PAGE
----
An understanding of whether a debt is dischargeable in bankruptcy is essential to a business and commercial litigator for at least three reasons - - (1) to structure the claims being brought in the complaint; (2) to evaluate the credibility and risk of a threat to file bankruptcy and (3) to evaluate and structure settlements. Fortunately, it is not hard for a non-bankruptcy litigation attorney to obtain a working knowledge of the dischargability of debts in bankruptcy.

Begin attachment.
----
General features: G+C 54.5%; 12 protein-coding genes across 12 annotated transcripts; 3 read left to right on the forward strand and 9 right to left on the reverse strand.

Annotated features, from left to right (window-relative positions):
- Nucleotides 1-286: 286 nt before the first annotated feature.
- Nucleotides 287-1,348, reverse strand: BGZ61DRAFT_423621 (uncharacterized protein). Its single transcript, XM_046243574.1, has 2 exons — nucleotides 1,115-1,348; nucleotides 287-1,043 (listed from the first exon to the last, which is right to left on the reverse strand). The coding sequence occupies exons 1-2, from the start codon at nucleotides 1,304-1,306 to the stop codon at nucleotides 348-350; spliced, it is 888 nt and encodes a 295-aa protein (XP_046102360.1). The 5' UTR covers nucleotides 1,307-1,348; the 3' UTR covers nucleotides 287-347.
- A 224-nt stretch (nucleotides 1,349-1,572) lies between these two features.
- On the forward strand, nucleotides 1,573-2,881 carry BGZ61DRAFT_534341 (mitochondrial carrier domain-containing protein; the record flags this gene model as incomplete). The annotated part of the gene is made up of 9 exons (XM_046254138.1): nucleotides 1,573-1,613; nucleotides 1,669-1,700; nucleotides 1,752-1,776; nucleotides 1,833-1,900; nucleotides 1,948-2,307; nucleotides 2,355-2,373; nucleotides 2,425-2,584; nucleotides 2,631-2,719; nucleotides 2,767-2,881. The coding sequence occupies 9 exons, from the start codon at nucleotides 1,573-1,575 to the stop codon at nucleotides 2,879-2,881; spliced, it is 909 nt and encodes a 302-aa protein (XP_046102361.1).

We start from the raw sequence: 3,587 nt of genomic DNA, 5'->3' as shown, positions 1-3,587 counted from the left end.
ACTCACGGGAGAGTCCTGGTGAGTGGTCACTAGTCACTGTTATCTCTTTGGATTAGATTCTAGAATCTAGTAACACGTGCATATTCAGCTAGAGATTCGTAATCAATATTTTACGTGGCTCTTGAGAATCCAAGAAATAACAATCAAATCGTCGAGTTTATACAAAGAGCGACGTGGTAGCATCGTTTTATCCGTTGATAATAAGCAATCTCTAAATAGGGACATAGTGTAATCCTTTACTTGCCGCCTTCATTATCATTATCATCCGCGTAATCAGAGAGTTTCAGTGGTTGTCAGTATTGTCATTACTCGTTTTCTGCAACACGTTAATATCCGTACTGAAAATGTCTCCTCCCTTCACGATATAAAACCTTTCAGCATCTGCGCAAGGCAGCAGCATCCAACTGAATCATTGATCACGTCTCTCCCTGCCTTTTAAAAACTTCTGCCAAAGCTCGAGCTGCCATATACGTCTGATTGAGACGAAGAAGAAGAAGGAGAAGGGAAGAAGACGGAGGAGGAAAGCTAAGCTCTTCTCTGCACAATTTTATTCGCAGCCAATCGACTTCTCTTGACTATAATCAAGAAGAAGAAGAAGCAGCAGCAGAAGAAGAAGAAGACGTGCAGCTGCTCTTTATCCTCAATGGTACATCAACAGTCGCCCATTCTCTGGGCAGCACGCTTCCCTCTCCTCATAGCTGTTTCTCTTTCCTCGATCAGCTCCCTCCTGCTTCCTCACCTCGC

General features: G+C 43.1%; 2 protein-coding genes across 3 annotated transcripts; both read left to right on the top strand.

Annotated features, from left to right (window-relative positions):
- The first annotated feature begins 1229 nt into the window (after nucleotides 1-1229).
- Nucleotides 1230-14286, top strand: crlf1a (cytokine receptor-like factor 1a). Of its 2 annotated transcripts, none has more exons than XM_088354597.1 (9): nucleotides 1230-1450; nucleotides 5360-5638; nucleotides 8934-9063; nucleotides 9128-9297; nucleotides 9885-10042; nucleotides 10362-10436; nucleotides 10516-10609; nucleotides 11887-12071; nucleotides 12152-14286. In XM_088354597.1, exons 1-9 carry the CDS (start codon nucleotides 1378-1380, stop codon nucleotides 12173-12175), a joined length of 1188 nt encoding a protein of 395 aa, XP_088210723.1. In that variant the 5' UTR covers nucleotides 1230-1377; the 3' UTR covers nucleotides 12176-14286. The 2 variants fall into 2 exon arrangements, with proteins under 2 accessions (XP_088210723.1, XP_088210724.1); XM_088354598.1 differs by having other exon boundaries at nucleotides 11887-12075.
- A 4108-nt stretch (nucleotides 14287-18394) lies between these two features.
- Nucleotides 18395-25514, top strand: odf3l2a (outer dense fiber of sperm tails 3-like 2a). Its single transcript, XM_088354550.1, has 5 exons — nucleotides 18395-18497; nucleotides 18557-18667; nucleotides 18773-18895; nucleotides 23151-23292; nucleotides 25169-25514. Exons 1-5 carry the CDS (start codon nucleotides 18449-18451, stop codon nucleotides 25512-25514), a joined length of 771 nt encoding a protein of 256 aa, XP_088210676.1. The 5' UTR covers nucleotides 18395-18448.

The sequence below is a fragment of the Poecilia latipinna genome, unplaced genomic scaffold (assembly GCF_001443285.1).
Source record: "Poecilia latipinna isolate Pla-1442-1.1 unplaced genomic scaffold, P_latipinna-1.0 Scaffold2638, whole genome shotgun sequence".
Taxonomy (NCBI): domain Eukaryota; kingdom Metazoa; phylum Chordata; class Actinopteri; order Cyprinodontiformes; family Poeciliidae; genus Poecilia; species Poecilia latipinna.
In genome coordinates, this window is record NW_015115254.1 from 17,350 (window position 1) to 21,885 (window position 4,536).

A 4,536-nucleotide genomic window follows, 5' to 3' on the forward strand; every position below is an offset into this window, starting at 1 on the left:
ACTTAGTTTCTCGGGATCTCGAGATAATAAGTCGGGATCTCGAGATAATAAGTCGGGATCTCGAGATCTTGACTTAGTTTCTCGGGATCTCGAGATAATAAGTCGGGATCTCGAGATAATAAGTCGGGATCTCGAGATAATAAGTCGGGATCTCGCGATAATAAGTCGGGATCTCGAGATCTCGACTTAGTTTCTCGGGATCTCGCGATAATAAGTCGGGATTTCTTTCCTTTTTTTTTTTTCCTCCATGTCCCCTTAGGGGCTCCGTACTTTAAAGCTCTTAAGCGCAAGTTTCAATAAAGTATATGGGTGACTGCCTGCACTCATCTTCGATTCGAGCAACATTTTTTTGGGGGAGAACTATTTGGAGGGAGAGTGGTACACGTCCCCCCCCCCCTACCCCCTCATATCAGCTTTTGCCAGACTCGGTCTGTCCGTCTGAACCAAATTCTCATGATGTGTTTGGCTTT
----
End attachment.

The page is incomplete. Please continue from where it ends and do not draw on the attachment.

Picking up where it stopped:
Exceptions to discharge are laid out at 11 USC § 523. The exceptions that most commonly arise in the context of a commercial or business litigation are contained in the following subsections:
(a)(2) – obtaining money, property, services, or credit by false pretenses or fraud;
(a)(4) – for fraud or defalcation while acting as a fiduciary, embezzlement or larceny; and
(a)(6) - for willful and malicious injury.